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Gibson CMO Cesar Gueikian reveals the truth behind the Play Authentic video controversy: "It was probably my biggest mistake"

Gueikian with ZZ Top's Billy Gibbons (Image credit: Lester Cohen/Getty Images for Gibson Guitars)

Gibson experienced a massive resurgence in 2019 under the leadership of new CEO James 'JC' Curleigh and CMO Cesar Gueikian.

But there were also a few missteps for the storied electric guitar company along the way, most infamously the Play Authentic video uploaded to YouTube last June (and pulled down shortly after) in which Director of Brand Experience Mark Agnesi appeared to be delivering a thinly-veiled threat to other guitar manufacturers building Gibson-esque designs.

In a recent interview, Guekian addressed the notorious video, as well as the ensuing controversy.

“I personally made the mistake of having Mark do that video, and if you ask me what I’d like to have done differently, it’s that," he told Guitar.com. "At the end of the day our objective is for us to protect our fans, and when someone buys a Gibson they expect the quality of a Gibson, and that’s a good thing.

“But using social media to try and deliver the message was probably my biggest mistake, and in hindsight, I think I shouldn’t have done that. What I was trying to do, I didn’t see it as us being ‘threatening’ or anything like that.

“We want our fans to buy our guitars because they believe we are making the highest quality instruments and that they are made to a higher quality standard than any other manufacturer. And all we wanted to do was to protect them from anything that could be misleading.”

Soon after the controversy, Gibson announced the Authorized Partnership Program, which enables boutique builders the opportunity to work directly with the company on instruments that mirror “iconic shapes” like the Flying V and Explorer. So far, the company has partnered with Jimmy Wallace Guitars, Banker Custom Guitars and Echopark Guitars.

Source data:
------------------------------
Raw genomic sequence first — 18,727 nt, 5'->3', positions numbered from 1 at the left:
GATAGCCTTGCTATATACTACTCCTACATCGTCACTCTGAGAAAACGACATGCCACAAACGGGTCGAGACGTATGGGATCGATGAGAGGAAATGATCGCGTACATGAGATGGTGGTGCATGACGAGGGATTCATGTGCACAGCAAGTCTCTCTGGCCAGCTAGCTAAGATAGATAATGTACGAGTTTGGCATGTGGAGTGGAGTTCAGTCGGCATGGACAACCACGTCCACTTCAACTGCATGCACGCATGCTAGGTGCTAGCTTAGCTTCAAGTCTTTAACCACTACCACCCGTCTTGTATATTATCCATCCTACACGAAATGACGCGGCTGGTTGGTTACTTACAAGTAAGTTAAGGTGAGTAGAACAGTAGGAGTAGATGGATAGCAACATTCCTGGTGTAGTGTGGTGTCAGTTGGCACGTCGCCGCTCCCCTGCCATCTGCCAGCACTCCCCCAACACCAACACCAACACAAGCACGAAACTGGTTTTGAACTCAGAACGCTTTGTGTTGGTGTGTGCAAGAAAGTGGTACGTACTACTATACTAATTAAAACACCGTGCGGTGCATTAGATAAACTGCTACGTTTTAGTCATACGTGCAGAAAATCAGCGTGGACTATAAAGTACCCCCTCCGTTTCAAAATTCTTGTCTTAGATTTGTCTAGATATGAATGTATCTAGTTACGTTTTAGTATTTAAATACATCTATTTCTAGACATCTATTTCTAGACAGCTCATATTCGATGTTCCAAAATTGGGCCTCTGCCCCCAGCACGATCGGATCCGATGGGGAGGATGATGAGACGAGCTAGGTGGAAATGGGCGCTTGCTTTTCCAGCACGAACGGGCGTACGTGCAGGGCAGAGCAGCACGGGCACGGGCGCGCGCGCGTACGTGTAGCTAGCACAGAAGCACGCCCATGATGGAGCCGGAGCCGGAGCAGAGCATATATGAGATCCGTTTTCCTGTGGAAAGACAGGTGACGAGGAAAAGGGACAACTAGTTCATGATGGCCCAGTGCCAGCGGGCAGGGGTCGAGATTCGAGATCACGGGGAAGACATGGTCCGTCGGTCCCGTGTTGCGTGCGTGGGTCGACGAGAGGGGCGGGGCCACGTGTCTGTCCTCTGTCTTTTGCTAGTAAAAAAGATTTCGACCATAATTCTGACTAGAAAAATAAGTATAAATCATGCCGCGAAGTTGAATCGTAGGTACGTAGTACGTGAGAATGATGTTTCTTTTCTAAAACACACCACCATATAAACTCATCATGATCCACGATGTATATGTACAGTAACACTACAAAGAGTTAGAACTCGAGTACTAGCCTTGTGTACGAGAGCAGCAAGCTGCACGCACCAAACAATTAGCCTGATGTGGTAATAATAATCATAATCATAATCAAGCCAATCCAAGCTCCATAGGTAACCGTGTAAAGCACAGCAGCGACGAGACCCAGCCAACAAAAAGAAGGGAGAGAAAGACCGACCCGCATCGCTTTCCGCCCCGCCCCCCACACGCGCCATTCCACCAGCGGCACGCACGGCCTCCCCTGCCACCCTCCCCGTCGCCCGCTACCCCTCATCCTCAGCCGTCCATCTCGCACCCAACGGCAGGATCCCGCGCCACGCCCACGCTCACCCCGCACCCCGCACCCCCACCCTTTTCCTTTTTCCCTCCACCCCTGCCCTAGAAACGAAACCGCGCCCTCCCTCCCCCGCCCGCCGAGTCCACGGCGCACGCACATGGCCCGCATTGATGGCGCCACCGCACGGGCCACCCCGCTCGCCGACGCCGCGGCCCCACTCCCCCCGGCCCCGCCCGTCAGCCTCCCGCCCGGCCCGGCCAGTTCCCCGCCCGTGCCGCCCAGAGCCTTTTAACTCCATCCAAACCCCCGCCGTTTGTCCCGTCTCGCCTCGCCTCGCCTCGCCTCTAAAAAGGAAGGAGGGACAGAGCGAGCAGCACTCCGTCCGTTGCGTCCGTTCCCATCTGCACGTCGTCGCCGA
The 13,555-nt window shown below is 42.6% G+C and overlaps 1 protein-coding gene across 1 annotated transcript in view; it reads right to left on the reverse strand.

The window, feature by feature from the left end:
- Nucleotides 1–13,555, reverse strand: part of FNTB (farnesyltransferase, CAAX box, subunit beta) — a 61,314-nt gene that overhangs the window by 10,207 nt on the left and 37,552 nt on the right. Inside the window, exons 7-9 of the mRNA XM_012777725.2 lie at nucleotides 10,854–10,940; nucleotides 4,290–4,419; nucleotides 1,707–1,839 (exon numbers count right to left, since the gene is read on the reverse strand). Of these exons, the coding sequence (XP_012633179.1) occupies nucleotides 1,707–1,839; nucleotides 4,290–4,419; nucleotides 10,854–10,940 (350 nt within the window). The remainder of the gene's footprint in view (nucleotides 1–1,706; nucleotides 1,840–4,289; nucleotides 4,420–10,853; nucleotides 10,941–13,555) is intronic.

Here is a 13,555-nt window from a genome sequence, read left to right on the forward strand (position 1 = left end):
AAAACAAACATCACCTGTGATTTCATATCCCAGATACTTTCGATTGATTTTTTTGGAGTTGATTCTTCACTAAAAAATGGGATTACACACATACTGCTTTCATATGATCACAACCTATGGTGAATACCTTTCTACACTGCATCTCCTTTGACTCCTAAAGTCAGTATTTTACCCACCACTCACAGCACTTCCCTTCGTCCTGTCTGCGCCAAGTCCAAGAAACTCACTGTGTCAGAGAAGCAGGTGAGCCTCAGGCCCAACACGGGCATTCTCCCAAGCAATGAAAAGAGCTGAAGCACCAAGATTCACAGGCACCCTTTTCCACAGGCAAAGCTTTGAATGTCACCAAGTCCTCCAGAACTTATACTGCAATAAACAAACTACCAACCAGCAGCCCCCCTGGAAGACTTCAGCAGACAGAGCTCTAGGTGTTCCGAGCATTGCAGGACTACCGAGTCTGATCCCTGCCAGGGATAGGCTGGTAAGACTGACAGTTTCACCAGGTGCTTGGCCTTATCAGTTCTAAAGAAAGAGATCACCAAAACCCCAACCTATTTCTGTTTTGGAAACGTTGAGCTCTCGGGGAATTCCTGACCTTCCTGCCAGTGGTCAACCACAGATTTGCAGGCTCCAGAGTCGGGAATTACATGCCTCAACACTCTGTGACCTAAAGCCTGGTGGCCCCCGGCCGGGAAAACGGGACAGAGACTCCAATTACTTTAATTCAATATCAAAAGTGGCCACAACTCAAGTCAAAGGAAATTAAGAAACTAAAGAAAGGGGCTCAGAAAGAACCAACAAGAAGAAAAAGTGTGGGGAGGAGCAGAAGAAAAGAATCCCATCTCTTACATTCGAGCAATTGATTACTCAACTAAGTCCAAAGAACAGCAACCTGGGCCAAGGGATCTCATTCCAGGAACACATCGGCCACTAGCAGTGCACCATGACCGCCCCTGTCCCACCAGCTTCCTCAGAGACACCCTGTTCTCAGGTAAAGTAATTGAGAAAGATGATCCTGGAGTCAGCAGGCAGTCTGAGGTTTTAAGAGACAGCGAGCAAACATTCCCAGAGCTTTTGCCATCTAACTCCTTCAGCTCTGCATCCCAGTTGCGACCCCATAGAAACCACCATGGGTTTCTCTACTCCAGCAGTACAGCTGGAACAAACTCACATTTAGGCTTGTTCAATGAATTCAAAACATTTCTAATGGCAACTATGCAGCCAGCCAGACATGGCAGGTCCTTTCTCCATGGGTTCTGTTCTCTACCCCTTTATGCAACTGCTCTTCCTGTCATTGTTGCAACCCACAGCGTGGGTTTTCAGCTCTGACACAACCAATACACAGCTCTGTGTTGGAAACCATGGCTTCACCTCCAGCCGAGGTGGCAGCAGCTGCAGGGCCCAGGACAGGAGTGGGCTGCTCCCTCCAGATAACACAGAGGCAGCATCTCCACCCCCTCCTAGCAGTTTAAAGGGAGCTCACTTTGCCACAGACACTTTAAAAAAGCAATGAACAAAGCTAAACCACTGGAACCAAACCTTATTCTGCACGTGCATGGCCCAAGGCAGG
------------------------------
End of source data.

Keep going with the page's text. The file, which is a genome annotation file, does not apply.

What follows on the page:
Addressing the initiative, Gueikian explained, “It’s just an amazing way of celebrating the craftsmanship background that Orville left to us. He started as a one-man shop in Kalamazoo, and if you look at Matthew Hughes from Banker, he’s a one-man shop, and he’s making amazing instruments. It’s a way to celebrate our past and our history with Orville.

He continued, “We inherited, from the previous owners, a legacy of confrontation and litigation, which we have essentially now been putting to bed. There are literally just one or two situations that we haven’t been able to resolve amicably, and not because of a lack of intention on our side. But everything else, why not collaborate with those who are doing really cool things?" 

As for future partners under the program, Gueikian said, "We haven’t yet put anything out there, but there’s an amazing builder called Leo Scala who I’m working with – Scala Guitars. He has a workshop in LA, and I went there I saw his work and met him – it’s amazing what he’s doing, and that’s something that I think will work by partnering with Kramer.”